The second moral implication of the statement is that "it's ok to do anything as long as you don't get caught". Though the subject is ostensibly digital copyright infringement, the moral statement being made has little to do with the type of transgressive act and has more to do with the principle that ACT X is only morally wrong if ACT X is discovered, i.e., if you are caught in the act.

rrteacher's profile pic

rrteacher | College Teacher | (Level 2) Educator Emeritus

Posted on

I am a little uncomfortable with the previous post- acts like downloading music do not imply a complete breakdown of morality that could be taken to horrible logical conclusions. From a more pragmatic standpoint, legal and moral implications might center around the reality that copyright law is far behind current technological realities. Or, it might suggest that resistance to markups on any commodity have often taken analogous forms to internet piracy. Americans think of refusals to pay import duties on tea, sugar, lead and so on in the colonial period as patriotic, even saintly acts, yet we demonize people who download music for free.

pohnpei397's profile pic

pohnpei397 | College Teacher | (Level 3) Distinguished Educator

Posted on

The moral implication is that we should have (if we all followed this thinking) no individual sense of morality.  Our morality would simply be up for a vote.  Everything that the majority did (endorse slavery, support the Holocaust, whatever) would be good simply because the majority did it.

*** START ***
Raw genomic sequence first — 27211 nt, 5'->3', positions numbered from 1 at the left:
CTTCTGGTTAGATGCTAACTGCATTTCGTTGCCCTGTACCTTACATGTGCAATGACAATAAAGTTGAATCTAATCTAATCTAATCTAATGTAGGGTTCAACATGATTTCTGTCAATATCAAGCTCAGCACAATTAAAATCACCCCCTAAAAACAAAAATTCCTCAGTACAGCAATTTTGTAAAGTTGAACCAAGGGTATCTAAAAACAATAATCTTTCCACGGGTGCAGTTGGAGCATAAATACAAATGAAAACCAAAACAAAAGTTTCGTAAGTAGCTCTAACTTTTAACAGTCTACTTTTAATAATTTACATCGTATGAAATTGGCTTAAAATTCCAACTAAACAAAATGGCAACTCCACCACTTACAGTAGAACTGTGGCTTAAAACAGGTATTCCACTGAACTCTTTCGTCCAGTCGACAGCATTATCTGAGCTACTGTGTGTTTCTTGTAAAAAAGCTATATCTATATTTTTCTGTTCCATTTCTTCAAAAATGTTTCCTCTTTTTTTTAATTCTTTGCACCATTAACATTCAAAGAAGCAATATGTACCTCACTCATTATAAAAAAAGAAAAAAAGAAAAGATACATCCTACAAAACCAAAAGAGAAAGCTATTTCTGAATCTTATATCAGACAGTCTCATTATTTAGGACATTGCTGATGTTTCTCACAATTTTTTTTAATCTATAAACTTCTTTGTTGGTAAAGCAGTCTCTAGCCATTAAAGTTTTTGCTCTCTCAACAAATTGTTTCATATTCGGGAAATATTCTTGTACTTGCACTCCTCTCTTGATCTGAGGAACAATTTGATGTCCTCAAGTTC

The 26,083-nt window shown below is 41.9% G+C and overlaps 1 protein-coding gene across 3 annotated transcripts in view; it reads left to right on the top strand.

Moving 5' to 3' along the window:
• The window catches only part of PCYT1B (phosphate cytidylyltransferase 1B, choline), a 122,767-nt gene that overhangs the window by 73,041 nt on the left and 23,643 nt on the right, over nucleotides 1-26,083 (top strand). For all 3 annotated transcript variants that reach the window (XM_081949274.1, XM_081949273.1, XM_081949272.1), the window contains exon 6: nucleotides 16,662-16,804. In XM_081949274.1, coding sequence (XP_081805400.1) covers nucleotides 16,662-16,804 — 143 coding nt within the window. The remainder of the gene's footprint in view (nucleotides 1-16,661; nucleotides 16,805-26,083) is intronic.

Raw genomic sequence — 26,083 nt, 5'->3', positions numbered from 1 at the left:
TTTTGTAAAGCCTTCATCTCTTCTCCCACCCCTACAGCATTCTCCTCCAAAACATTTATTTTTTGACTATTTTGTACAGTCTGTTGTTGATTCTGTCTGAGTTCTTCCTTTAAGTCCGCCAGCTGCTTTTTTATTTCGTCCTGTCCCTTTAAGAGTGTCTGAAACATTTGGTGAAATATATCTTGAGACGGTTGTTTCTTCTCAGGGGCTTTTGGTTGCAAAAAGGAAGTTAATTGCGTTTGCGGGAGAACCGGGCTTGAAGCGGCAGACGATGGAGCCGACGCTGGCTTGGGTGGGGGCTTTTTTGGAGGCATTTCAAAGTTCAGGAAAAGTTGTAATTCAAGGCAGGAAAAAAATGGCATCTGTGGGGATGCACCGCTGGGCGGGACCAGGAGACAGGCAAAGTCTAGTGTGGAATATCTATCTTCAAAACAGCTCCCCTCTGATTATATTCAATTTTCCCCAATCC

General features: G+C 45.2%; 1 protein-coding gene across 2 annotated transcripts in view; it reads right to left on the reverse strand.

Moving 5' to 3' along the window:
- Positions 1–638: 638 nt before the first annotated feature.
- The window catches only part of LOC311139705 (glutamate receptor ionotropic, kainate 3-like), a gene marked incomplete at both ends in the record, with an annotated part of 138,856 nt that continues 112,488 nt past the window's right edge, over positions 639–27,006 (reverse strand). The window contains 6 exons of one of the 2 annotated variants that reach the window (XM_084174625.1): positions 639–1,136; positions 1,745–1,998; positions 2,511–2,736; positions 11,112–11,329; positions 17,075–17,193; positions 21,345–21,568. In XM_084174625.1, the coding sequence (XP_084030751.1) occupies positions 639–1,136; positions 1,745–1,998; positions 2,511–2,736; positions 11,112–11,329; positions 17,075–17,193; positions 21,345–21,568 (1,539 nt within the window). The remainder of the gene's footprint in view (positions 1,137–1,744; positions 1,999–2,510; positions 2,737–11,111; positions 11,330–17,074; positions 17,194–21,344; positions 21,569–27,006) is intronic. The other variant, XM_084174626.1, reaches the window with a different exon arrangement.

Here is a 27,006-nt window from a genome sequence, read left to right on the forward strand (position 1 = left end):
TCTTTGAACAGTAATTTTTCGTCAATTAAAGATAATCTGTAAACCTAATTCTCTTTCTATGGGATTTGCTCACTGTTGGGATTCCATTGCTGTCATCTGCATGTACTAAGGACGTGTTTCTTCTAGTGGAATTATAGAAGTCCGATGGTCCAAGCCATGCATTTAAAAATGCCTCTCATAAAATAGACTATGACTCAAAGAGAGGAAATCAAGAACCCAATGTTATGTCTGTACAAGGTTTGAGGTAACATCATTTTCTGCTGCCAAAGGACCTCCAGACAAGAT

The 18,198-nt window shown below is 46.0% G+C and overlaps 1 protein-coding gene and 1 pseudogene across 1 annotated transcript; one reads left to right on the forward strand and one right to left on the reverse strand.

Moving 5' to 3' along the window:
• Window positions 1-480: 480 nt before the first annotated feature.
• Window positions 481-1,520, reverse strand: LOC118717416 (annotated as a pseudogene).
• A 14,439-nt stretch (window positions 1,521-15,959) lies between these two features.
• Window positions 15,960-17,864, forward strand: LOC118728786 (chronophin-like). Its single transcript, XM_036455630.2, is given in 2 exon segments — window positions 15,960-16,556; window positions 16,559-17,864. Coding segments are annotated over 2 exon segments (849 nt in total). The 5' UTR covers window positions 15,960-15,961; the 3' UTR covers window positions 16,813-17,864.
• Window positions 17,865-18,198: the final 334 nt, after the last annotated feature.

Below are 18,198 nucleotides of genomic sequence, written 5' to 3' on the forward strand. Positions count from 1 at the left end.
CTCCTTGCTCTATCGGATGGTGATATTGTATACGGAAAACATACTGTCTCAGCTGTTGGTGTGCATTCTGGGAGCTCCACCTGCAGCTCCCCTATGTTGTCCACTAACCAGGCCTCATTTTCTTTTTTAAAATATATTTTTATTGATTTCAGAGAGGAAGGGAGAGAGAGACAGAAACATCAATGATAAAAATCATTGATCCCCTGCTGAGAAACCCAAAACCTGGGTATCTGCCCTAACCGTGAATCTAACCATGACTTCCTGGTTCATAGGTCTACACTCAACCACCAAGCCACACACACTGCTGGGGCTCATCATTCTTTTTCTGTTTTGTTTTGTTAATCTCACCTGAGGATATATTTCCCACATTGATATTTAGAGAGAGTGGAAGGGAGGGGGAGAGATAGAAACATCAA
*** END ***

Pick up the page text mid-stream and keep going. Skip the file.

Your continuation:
wanderista's profile pic

wanderista | Student, Grade 11 | (Level 2) Valedictorian

Posted on

It is currently illegal to host or download copied intellectual property off the Internet. Downloading material, such as films and novels without paying is called piracy. Why do people do this as it is illegal? It is;

  • Extremely convienient. Instead of having to leave your home to purchase the product/s, you can simply sit and start watching/listening!
  • No cost! (Except for Internet useage to download the content)
  • Usually fairly good quality media.
  • Very low chance of being caught and fined.

Morally, to pirate media is wrong. Regardless of the advantages, people still need to consider the disadvantages of downloading copied material;

  • Looses the entertainment industry millions of dollars.
  • Puts people out of jobs.
  • Closes down small business (book shops, DVD rental etc.)
  • May be caught and heavily fined.
  • Ruins the experience of going into the shops.

Now, not everyone copies IP (Intellectual property). That is just a generalisation, but is is common, and it growing even more common. And there is a significant chance that if the police do wish to check your computer for any illegally downloaded content, regardless of whether you've deleted your history or reset your computer, they will find out, and you will suffer the consequences. So the statement above is a reflection of ignorance and greed, in my opinion, highlighting the negative aspects of today's society of that 'who cares' and 'nobody will see me' attitude.